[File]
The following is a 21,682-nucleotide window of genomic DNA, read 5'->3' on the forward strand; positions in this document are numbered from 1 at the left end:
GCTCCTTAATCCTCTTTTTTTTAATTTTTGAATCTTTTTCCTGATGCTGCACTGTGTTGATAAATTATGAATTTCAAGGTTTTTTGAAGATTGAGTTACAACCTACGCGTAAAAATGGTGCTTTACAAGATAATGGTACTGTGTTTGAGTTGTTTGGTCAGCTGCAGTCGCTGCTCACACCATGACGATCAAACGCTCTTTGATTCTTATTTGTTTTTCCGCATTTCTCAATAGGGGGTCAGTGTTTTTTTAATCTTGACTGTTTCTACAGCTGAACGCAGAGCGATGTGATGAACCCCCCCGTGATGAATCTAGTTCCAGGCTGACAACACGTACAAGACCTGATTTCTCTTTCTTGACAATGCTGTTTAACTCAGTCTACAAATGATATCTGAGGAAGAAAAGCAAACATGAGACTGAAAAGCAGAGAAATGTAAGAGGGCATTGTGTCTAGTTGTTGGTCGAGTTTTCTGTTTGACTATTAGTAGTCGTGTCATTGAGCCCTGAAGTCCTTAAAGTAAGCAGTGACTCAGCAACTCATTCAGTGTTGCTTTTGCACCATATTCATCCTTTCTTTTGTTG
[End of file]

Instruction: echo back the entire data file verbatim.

The following is a 21,682-nucleotide window of genomic DNA, read 5'->3' on the forward strand; positions in this document are numbered from 1 at the left end:
GCTCCTTAATCCTCTTTTTTTTAATTTTTGAATCTTTTTCCTGATGCTGCACTGTGTTGATAAATTATGAATTTCAAGGTTTTTTGAAGATTGAGTTACAACCTACGCGTAAAAATGGTGCTTTACAAGATAATGGTACTGTGTTTGAGTTGTTTGGTCAGCTGCAGTCGCTGCTCACACCATGACGATCAAACGCTCTTTGATTCTTATTTGTTTTTCCGCATTTCTCAATAGGGGGTCAGTGTTTTTTTAATCTTGACTGTTTCTACAGCTGAACGCAGAGCGATGTGATGAACCCCCCCGTGATGAATCTAGTTCCAGGCTGACAACACGTACAAGACCTGATTTCTCTTTCTTGACAATGCTGTTTAACTCAGTCTACAAATGATATCTGAGGAAGAAAAGCAAACATGAGACTGAAAAGCAGAGAAATGTAAGAGGGCATTGTGTCTAGTTGTTGGTCGAGTTTTCTGTTTGACTATTAGTAGTCGTGTCATTGAGCCCTGAAGTCCTTAAAGTAAGCAGTGACTCAGCAACTCATTCAGTGTTGCTTTTGCACCATATTCATCCTTTCTTTTGTTG